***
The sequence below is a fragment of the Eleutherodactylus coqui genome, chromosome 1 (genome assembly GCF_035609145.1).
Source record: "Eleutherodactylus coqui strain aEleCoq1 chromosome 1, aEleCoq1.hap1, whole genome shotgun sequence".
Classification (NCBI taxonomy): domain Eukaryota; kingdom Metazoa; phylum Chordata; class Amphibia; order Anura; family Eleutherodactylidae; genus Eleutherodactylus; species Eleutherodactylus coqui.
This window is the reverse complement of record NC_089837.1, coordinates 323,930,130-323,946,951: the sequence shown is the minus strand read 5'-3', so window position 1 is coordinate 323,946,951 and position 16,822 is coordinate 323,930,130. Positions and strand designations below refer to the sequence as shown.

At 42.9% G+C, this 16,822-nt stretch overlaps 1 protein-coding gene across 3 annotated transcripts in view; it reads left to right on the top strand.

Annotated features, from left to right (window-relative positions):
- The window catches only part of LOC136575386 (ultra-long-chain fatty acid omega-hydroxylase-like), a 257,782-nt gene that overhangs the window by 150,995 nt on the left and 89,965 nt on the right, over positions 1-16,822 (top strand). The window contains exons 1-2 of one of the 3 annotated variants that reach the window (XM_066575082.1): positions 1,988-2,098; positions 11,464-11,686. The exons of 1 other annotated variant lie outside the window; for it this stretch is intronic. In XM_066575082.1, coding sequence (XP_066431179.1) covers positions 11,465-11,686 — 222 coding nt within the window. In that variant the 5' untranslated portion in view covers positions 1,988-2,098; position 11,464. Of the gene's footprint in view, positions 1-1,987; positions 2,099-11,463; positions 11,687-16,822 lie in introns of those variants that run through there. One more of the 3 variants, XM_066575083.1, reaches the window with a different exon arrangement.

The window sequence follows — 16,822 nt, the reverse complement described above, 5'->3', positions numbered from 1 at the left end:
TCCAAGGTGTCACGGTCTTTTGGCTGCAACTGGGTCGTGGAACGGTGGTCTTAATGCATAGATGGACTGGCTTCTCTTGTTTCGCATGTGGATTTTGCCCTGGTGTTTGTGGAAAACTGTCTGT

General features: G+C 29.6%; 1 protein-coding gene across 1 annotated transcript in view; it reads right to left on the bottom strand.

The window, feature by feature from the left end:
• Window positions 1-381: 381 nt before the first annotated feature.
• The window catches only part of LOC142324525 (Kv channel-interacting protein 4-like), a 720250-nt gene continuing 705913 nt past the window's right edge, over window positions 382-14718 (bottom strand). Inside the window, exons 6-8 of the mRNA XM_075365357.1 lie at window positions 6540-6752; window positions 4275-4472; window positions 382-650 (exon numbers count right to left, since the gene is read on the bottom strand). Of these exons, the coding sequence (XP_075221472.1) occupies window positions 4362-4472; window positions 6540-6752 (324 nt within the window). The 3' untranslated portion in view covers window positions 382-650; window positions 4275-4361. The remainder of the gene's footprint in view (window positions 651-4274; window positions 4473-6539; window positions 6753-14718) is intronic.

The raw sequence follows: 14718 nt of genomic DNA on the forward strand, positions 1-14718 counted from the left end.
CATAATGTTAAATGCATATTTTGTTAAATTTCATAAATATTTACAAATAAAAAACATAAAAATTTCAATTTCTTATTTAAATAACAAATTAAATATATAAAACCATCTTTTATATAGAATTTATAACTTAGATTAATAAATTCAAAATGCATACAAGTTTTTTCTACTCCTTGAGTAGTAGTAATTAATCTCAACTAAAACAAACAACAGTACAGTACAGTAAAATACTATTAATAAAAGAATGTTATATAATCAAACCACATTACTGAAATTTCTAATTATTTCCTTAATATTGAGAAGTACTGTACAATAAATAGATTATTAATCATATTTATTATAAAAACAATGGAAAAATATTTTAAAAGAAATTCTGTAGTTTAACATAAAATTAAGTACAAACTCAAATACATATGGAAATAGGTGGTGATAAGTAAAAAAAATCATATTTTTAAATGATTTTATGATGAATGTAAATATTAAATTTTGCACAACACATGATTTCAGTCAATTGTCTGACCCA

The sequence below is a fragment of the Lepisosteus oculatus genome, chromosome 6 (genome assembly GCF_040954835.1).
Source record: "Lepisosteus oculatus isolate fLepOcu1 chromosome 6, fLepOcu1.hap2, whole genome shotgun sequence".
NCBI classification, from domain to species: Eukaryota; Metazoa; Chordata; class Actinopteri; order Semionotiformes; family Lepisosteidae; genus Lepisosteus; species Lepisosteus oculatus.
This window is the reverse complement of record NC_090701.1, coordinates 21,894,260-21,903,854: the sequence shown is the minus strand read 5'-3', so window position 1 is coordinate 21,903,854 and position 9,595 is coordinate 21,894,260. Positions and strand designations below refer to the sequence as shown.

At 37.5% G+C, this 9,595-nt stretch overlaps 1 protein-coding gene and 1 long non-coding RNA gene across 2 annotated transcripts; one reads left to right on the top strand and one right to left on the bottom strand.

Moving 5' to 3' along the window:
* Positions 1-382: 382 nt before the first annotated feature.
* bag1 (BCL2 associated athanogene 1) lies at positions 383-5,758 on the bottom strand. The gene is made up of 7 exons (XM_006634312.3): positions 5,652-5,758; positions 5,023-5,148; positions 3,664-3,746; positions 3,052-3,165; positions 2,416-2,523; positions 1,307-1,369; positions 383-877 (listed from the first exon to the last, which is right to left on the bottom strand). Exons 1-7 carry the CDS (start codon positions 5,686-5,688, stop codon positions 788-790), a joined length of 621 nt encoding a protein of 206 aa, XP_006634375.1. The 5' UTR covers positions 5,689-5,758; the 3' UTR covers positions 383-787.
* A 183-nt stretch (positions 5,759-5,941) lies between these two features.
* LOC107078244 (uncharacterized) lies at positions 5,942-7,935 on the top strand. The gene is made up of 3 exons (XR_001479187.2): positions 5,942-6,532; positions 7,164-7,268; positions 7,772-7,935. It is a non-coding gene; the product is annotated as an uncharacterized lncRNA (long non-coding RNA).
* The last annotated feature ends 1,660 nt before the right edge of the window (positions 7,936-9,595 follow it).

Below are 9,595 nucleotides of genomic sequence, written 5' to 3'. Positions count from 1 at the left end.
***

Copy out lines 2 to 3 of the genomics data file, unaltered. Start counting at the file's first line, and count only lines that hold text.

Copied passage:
Source record: "Eleutherodactylus coqui strain aEleCoq1 chromosome 1, aEleCoq1.hap1, whole genome shotgun sequence".
Classification (NCBI taxonomy): domain Eukaryota; kingdom Metazoa; phylum Chordata; class Amphibia; order Anura; family Eleutherodactylidae; genus Eleutherodactylus; species Eleutherodactylus coqui.